Mass Transit Is Massively Popular: Brief Trend Or Long-Term Trouble For The Auto Industry?

March 12, 2014

Wise men say that the wheels on the bus go round and round. The men and women at the American Public Transportation Association agree, adding that the wheels turned a lot more frequently in 2013 thanks to soaring ridership on mass transit systems.

The question is: is this a brief trend, or does it spell long-term trouble for the auto industry?


This week, APTA published statistics on mass transit usage in the U.S. during the 2013 calendar year (PDF). The most important takeaway is this: "In 2013 Americans took 10.7 billion trips on public transportation, which is the highest annual public transit ridership number in 57 years".

Of course, it's important to keep in mind that APTA is an advocacy organization, dedicated to lobbying cities, states, agencies, and the federal government for mass-transit funding. As such, we should be wary of taking all of its statements at face value. However, the figures that APTA presents in its study seem fairly spin-free, and if accurate, they paint a clear picture of the growing popularity of public transportation. Among the study's major findings:

  • For the eighth consecutive year, Americans took over 10 billion trips on public transit.   
  • The number of vehicle miles traveled in 2013 crept up 0.3 percent, but public transportation usage grew 1.1 percent.
  • Since 1995, public transit usage has grown 37.2 percent. That number outpaces vehicle miles traveled (22.7 percent) and U.S. population growth (20.3 percent).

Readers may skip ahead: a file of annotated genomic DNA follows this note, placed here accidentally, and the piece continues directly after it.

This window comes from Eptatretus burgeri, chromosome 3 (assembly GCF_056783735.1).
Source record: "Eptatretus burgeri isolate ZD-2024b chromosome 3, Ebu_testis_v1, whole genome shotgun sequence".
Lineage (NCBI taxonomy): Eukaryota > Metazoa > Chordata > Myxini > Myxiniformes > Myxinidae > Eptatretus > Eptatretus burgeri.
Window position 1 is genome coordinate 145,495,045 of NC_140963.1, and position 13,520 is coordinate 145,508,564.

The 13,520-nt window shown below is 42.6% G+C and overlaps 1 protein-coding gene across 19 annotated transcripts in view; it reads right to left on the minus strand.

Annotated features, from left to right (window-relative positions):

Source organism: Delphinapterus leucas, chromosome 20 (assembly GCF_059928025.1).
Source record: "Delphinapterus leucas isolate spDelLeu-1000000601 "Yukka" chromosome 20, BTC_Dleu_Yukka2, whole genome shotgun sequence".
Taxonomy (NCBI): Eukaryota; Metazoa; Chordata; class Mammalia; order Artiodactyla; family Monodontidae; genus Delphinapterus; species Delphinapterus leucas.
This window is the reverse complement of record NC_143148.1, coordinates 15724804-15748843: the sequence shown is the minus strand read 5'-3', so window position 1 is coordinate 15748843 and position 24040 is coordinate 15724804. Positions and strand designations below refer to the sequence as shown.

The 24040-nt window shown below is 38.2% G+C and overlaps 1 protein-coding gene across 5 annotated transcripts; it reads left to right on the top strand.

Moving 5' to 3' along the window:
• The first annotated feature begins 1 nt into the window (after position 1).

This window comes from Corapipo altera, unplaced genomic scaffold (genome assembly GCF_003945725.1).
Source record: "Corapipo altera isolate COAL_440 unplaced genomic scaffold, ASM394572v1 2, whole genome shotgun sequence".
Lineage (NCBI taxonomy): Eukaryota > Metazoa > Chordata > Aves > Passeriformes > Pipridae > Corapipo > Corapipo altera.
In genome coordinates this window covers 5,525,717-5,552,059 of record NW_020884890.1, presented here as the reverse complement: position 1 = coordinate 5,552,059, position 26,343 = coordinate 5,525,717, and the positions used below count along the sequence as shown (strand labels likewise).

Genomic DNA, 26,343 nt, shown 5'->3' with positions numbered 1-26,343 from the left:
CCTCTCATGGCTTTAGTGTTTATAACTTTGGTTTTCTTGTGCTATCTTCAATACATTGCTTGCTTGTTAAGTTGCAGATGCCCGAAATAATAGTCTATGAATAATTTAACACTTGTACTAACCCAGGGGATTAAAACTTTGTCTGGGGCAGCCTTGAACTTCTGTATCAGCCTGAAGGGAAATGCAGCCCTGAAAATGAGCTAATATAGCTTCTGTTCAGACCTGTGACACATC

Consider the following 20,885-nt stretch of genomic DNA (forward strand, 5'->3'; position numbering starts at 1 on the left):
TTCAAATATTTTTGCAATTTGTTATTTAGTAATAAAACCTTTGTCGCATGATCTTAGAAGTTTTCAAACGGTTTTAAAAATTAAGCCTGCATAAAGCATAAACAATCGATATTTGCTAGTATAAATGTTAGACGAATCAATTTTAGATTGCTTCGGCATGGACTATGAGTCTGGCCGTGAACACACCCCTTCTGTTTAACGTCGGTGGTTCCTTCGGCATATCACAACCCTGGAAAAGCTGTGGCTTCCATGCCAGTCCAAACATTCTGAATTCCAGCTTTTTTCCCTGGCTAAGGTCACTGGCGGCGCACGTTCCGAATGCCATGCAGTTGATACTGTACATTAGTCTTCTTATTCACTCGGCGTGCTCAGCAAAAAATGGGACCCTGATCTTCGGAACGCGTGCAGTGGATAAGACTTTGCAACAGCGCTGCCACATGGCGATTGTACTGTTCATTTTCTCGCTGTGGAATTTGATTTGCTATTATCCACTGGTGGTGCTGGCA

It's tempting to link public transportation usage to the economy: during lean years, the number of people riding the bus should go up, and during prosperous years, it should go down, as commuters return to their cars. However, 2013 was a period of economic growth, so the inverse relationship between national economy and mass transit activity seems specious, at best.

So, what other reasons might there be for the uptick in public transportation?

  • It's economical: During WWII, women joined the workforce, and it opened their eyes to jobs and opportunities that had previously been denied them. In a similar way, it's entirely possible that folks began riding buses and trains during the Great Recession and, realizing how cheap it was, continued to do so after the economy recovered. 
  • It's eco-friendly: No doubt about it, green living is a trend at the moment, and public transportation is often pitched as part of that trend. How long the trend will last, though, is anyone's guess.
  • It's attractive to Millennials: Not only is mass transit cheap and eco-friendly -- important things for the 18-30 demographic -- but it also meets some of their other needs, like allowing them time to socialize during their commutes. (It's been argued before that this is why they're not buying cars.)
  • It's part of urbanization: Today, more than half the world's population lives in urban areas, which typically offer greater access to mass transit systems. In less than 40 years, 70 percent of us will live in cities, meaning that demand for public transport is likely to increase. 
  • It's part of a long-term trend: At least two major studies have shown that the number of miles Americans drive peaked in 2004. The total number of miles traveled will continue to rise, so long as U.S. population growth offsets travel declines, but it's clear that as individuals, we're driving less -- and potentially taking more public transit.

For auto industry types, none of this is encouraging news. (Though they probably knew something was up when they heard that global car sales will go into permanent decline within the next ten years.)

With tomorrow's vehicles slated to look like self-driving iPads, how will Chrysler, Ford, General Motors, and others keep up? Can they turn profits with car-sharing, ride-sharing, and other schemes? Can they create alternative vehicles that appeal to tomorrow's urban-dwellers? If you've got some salient thoughts about the industry's future, share them in the comments below.


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